Coptic Scriptorium

coptic-scriptorium

Coptic SCRIPTORIUM is a platform for interdisciplinary and computational research in texts in the Coptic language, particularly the Sahidic dialect.  As an open-source, open-access initiative, our technologies and corpus facilitate a collaborative environment for digital research for all scholars working in Coptic. We provide:

  • tools to process Coptic texts
  • a searchable, richly-annotated corpus of texts using the ANNIS search and visualization architecture
  • visualizations of Coptic texts
  • a collaborative platform for scholars to use and contribute to the project
  • research results generated from the tools and corpus

Coptic SCRIPTORIUM is a collaborative, digital project created by Caroline T. Schroeder (University of the Pacific) and Amir Zeldes (Georgetown University).

The Coptic Scriptorium is now available in a beta version.

Excerpt from James M. Robinson Lecture on Nag Hammadi (2009)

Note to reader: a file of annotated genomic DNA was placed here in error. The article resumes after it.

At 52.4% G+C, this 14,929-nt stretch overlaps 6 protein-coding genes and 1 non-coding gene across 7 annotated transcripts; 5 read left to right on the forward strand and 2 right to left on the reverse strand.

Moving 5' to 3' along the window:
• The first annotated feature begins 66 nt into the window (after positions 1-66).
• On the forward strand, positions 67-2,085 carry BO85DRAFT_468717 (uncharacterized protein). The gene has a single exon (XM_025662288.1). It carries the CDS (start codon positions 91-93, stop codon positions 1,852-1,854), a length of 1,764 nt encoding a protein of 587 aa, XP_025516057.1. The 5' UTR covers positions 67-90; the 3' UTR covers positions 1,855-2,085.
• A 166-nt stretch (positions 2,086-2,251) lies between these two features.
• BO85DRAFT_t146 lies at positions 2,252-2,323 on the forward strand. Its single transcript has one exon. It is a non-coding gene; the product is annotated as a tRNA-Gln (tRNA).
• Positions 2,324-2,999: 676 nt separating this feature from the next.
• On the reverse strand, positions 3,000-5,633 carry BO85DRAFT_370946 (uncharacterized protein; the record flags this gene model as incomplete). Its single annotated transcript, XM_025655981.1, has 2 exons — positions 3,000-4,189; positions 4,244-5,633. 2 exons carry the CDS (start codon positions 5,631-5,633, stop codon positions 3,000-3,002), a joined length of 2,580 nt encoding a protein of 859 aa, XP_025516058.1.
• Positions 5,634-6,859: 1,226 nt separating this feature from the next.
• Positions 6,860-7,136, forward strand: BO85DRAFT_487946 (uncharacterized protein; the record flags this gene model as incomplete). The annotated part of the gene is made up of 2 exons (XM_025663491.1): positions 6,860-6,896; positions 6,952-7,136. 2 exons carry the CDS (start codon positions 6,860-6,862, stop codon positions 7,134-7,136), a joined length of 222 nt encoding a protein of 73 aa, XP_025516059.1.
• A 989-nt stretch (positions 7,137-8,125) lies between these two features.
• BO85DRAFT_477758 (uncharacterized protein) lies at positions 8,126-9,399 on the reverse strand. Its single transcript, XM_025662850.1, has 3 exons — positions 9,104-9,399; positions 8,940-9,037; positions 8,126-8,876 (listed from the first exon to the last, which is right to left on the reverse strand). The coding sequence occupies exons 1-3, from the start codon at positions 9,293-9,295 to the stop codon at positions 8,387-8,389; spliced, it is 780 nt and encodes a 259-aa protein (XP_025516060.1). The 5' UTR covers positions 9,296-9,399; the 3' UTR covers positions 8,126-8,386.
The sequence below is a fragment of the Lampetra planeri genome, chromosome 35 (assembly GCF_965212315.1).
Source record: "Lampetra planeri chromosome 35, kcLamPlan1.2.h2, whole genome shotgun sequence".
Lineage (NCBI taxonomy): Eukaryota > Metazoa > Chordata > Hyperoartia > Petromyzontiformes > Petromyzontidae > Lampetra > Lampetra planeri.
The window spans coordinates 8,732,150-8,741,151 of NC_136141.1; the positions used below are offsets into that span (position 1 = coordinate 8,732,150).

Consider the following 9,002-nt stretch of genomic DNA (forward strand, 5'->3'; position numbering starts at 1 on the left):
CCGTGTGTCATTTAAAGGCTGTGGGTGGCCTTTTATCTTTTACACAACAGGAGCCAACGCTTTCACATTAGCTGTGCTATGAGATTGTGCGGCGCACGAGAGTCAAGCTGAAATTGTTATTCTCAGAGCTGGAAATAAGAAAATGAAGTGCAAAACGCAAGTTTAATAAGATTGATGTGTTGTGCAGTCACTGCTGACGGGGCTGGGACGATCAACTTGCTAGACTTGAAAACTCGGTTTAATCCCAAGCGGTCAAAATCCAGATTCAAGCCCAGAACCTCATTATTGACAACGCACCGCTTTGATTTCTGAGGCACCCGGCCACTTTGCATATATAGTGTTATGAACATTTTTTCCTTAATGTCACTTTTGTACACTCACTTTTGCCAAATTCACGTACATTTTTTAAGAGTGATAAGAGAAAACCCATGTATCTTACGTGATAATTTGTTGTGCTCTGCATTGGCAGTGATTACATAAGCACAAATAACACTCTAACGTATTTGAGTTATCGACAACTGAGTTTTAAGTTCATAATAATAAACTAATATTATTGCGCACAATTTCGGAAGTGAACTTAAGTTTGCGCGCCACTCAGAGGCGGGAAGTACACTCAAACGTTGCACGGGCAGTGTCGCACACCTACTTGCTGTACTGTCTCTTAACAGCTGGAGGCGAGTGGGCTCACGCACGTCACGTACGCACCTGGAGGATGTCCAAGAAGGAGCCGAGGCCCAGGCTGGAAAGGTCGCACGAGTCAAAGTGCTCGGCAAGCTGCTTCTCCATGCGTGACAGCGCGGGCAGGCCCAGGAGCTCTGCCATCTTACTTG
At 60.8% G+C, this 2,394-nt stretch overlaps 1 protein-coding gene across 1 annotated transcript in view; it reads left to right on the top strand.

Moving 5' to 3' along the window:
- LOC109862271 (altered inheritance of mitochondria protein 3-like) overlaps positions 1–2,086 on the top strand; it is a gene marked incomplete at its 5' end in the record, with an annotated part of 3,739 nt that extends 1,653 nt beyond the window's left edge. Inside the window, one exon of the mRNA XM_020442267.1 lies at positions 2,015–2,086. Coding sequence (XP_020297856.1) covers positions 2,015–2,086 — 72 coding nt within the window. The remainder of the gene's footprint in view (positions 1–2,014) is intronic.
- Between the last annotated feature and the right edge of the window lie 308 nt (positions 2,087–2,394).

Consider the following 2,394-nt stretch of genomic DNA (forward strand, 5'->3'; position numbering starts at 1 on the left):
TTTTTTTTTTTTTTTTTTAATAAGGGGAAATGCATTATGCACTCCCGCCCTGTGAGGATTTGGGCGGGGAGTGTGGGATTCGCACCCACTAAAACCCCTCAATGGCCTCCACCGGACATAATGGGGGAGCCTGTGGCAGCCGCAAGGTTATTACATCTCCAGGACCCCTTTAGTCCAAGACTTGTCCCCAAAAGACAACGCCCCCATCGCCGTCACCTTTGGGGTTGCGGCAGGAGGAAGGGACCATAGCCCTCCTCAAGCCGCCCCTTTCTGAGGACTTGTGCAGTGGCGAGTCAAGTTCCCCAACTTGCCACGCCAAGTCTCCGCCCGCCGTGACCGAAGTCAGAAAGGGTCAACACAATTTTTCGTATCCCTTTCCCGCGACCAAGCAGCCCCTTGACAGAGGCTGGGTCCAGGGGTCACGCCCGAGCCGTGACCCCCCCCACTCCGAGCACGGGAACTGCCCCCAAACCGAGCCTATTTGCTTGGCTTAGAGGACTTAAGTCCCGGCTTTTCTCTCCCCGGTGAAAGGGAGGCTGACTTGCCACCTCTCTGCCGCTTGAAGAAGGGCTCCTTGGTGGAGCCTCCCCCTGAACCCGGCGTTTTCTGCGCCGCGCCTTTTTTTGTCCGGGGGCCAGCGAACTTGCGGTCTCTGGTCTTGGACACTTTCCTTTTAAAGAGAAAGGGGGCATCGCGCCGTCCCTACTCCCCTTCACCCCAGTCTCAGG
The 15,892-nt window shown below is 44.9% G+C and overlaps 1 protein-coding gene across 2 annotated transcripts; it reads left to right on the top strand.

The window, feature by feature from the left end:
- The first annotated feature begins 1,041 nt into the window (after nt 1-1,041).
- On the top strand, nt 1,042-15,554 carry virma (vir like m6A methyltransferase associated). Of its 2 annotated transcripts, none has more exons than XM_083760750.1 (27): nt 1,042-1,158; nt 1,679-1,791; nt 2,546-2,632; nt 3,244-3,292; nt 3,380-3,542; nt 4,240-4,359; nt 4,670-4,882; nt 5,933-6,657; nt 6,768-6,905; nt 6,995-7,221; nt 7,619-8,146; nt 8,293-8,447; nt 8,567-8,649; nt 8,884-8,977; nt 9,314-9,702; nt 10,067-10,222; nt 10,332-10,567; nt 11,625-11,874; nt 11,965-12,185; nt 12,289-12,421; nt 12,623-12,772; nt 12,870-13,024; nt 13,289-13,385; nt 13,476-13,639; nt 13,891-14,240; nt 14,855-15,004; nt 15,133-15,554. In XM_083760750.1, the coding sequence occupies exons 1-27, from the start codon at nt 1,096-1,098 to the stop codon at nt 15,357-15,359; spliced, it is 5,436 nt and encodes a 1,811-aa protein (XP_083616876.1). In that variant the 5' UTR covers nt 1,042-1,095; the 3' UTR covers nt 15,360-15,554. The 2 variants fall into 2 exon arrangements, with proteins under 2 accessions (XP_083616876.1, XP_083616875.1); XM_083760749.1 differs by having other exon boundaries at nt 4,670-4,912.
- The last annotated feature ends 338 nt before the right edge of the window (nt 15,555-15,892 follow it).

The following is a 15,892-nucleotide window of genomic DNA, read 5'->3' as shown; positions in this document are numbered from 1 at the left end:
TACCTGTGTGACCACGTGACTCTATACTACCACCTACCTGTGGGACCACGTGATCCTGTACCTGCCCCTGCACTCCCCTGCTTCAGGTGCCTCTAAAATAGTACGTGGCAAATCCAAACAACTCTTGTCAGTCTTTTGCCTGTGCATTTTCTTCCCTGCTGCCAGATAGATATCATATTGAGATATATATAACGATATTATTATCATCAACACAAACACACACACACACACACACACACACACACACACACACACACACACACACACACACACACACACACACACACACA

The following video is an excerpt from James M. Robinson lecture from 2009 courtesy of the Westar Institute/Jesus Seminar.

How were the Nag Hammadi discovered? James M. Robinson explains the history behind Coptic culture, scrolls, papyrus and ancient writing, as they relate to the Nag Hammadi discovery.
James M. Robinson (Ph.D., Princeton Theological Seminary) is the Director Emeritus of the Institute for Antiquity and Christianity and Professor of Religion Emeritus at Claremont Graduate University. He is best known for his work on the Nag Hammadi Codices and as the General Editor of The Nag Hammadi Library in English (1977)
This lecture was originally presented at the Westar Institute Fall 2009 Meeting, “The Nag Hammadi Library.”

W.E. Crum, A Coptic Dictionary

W.E. Crum et al, A Coptic Dictionary (Oxford: Clarendon, 1939), is available online through Tyndale Archive of Biblical Studies (Tyndale House).

The Tyndale Archive also includes Gesenius’ 1906 Hebrew and Aramaic dictionary, Wilson’s 1850 Hebrew dictionary, Lane’s 1860 Arabic lexicon, Payne Smith’s Syriac dictionary, and Jastrow’s rabbinic Hebrew and Aramaic dictionary.